Mabus Cites Need for Globally Deployed Navy

WASHINGTON, April 27, 2011 — The oper­a­tions of the past year high­light the need for the Unit­ed States to main­tain respon­sive and flex­i­ble glob­al forces, Navy Sec­re­tary Ray Mabus said at a Defense Writ­ers Group break­fast here today.
Mabus said he had just returned from Japan, where he met with 7,000 sailors and Marines who worked in Oper­a­tion Tomadachi to pro­vide relief for earth­quake and tsuna­mi vic­tims.

“A cou­ple of things struck me: One of them was the amaz­ing skill of these men and women in uni­form, and sec­ond­ly was the flex­i­bil­i­ty that they showed,” he said. 

Mabus vis­it­ed the USS Ronald Rea­gan dur­ing his trip. The ship was head­ing to pro­vide com­bat avi­a­tion over Afghanistan when the earth­quake hit. It imme­di­ate­ly turned around and began pro­vid­ing dis­as­ter relief and human­i­tar­i­an assis­tance, he noted. 

“They used the same tar­get­ing for­mu­las that they would use for com­bat to make sure that human­i­tar­i­an assis­tance got to the right place, at the right time,” he said. Mabus said it is impor­tant that the Unit­ed States takes a fun­da­men­tal look at the roles and mis­sions of the mil­i­tary in a fis­cal­ly con­strained envi­ron­ment. The Navy has been try­ing to “buy things smarter” and has been look­ing at every­thing from plat­forms to per­son­nel in an effort to save mon­ey yet still pro­vide the capa­bil­i­ties the nation needs, he said. 

Oper­a­tions over the past months have high­light­ed the flex­i­bil­i­ty the Navy brings to the U.S. government’s tool­box, Mabus told the group. Some 18 ships and thou­sands of per­son­nel on the ground helped in Japan. Navy sub­marines, big-deck amphibi­ous ships and frigates par­tic­i­pat­ed in the ini­tial strikes in Libya. At the same time, he said, air­craft car­ri­ers pro­vid­ed sup­port to forces in Afghanistan and in the Per­sian Gulf, and Navy ships also are part of the antipira­cy patrols in the Gulf and off the coast of Somalia.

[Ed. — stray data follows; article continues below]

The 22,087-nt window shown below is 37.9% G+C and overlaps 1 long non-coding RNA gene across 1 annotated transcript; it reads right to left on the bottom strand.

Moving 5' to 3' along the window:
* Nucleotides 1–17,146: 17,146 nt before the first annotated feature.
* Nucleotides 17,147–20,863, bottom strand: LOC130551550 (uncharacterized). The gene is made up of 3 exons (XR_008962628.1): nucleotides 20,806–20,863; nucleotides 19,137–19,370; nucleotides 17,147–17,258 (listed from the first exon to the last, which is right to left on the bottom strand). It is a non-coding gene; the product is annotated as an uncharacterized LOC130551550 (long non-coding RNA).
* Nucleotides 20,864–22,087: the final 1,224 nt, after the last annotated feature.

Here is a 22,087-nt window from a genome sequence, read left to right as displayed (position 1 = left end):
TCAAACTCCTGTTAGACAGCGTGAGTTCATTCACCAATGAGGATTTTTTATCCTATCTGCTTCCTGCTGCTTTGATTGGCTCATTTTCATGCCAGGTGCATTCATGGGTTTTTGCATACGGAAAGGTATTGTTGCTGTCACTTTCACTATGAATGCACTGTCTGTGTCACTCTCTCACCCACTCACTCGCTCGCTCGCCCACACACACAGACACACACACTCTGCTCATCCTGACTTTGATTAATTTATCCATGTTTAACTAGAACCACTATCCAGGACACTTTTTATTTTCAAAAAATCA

“The need for a glob­al­ly deployed, very flex­i­ble fleet [is appar­ent],” he said. “The same plat­forms that we used in Libya can be used for a num­ber of oth­er things.” What makes the fleet flex­i­ble, the sec­re­tary said, is that it comes from the sea. “We don’t have to take up an inch of anybody’s ground to project pow­er or deliv­er aid,” he said. “We can sail on the sea lanes that we keep open.” 

And this flex­i­bil­i­ty will only increase, he said. The Navy is test­ing using unmanned air­craft off the decks of car­ri­ers, for exam­ple. The Navy and the coun­try need to look at bud­get con­straints with an eye toward results, Mabus said. 

“I think Amer­i­can needs to be a glob­al pow­er, [and] I do think Amer­i­ca needs to be glob­al­ly deployed,” he said. “We have glob­al respon­si­bil­i­ties, and I think we should meet those, so I don’t think we should look at this like a math exercise.” 

Not­ing that the ser­vice has to be quick­er in pro­cure­ments, Mabus said the recent­ly can­celled expe­di­tionary fight­ing vehi­cle is the poster child for what’s wrong with pro­cure­ment. “It’s the only pro­gram I’ve ever seen where you had to have a life exten­sion pro­gram on the test vehi­cles,” he said. The pro­gram start­ed in 1988, and it was­n’t set to reach full oper­a­tional capa­bil­i­ty until 2026. 

The sec­re­tary not­ed that the Marine Corps has become larg­er and its equip­ment is heav­ier. “When we come out of Afghanistan, the [Marine Corps] needs to be small­er, and it needs to be lighter,” he said. “They need to go back to their amphibi­ous roots.” 

Mabus com­pared the Marines to a mid­dleweight fight­er -– fast and agile with enough punch­ing pow­er to hold until heav­ier capa­bil­i­ties arrive. Still, he said, “there will be more Marines doing things like cyber. There will be more Marines doing things like spe­cial oper­a­tions enablers.” 

Going for­ward, he said, offi­cials need to keep three ques­tions in mind: “For any­thing, what’s the mis­sion? What do we need to do the mis­sion? How cheap­ly can you get there?” The Navy has seen per­son­nel changes, Mabus said, and those will con­tin­ue. As part of the effi­cien­cy effort, the ser­vice has moved sailors from shore bil­lets to ships, he said, and desk per­son­nel to pier­side. The lit­toral com­bat ships need few­er sailors to man them, he added, and the new air­craft car­ri­ers will require 1,500 few­er sailors to operate. 

“I think by rebal­anc­ing the force, chang­ing the way sailors and Marines are used, you can have a larg­er num­ber of ships with the size of the force we have today,” he said. 

The Navy will hold a per­son­nel board over the sum­mer to look at mid-career per­son­nel, the sec­re­tary told the group, seek­ing bal­ance in the service’s spe­cial­ties, or rat­ings. “We’re remov­ing them from rat­ings that are over-sub­scribed and giv­ing them the chance to move to rat­ings that are under-sub­scribed,” Mabus said. 

U.S. Depart­ment of Defense
Office of the Assis­tant Sec­re­tary of Defense (Pub­lic Affairs) 

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